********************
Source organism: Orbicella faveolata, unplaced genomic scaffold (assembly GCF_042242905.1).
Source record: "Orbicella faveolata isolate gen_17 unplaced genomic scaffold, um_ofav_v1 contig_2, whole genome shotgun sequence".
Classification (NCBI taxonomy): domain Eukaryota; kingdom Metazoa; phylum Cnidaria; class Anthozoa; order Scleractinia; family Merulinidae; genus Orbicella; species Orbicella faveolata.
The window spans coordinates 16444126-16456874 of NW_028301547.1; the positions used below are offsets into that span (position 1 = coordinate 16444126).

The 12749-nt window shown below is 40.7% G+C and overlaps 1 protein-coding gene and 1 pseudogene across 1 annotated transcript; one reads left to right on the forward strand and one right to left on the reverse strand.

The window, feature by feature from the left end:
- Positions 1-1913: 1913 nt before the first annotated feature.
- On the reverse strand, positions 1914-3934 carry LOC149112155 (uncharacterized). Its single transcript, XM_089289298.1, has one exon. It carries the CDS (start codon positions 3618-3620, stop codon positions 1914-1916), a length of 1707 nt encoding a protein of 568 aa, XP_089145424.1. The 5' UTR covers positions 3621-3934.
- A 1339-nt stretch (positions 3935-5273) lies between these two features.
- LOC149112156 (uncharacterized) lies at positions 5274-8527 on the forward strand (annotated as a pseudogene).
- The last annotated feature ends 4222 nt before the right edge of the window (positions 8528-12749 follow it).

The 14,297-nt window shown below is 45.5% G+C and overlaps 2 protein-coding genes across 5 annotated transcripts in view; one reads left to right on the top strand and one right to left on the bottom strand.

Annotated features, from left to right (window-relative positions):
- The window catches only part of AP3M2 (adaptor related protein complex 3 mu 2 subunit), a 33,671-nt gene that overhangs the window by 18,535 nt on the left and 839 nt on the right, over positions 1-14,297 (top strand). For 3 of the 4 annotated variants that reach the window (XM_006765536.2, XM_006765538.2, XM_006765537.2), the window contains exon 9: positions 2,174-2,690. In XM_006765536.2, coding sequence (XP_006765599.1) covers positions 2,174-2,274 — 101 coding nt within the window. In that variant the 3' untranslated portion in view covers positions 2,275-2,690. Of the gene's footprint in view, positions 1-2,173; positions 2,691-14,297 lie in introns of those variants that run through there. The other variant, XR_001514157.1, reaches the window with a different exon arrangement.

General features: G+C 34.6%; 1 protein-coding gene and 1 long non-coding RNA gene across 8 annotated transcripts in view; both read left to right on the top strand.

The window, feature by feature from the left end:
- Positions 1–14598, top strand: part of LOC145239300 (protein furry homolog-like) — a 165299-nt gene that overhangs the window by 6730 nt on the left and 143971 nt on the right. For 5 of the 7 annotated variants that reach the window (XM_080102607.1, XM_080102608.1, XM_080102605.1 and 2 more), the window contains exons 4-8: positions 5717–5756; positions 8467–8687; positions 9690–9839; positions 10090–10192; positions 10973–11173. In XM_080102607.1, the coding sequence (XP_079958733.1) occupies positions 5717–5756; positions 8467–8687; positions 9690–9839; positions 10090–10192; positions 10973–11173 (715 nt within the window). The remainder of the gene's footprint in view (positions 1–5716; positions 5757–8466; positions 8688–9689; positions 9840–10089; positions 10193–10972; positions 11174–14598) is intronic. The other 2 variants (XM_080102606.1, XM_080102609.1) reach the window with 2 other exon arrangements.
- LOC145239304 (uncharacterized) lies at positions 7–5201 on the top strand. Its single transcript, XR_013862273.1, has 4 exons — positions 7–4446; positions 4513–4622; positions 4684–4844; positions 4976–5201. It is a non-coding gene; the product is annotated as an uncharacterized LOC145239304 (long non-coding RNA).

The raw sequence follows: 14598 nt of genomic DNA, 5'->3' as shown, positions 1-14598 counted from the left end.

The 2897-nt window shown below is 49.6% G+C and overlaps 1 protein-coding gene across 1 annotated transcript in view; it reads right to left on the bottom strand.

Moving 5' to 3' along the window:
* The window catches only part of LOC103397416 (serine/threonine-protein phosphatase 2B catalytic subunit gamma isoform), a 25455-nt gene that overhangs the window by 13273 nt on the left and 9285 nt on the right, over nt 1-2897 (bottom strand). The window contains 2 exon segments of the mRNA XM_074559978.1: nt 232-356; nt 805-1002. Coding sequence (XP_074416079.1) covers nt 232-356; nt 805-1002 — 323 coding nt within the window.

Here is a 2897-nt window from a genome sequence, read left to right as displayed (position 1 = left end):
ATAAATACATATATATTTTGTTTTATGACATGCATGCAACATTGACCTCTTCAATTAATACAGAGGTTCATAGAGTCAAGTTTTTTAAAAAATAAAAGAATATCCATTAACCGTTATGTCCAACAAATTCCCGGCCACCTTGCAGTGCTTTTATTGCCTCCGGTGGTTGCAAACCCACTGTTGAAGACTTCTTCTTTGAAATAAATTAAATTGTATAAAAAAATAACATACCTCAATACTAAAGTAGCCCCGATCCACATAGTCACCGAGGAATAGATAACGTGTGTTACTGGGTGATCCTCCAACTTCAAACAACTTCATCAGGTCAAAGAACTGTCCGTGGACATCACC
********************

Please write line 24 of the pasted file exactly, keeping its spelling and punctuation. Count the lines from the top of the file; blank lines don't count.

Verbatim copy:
ATAAATACATATATATTTTGTTTTATGACATGCATGCAACATTGACCTCTTCAATTAATACAGAGGTTCATAGAGTCAAGTTTTTTAAAAAATAAAAGAATATCCATTAACCGTTATGTCCAACAAATTCCCGGCCACCTTGCAGTGCTTTTATTGCCTCCGGTGGTTGCAAACCCACTGTTGAAGACTTCTTCTTTGAAATAAATTAAATTGTATAAAAAAATAACATACCTCAATACTAAAGTAGCCCCGATCCACATAGTCACCGAGGAATAGATAACGTGTGTTACTGGGTGATCCTCCAACTTCAAACAACTTCATCAGGTCAAAGAACTGTCCGTGGACATCACC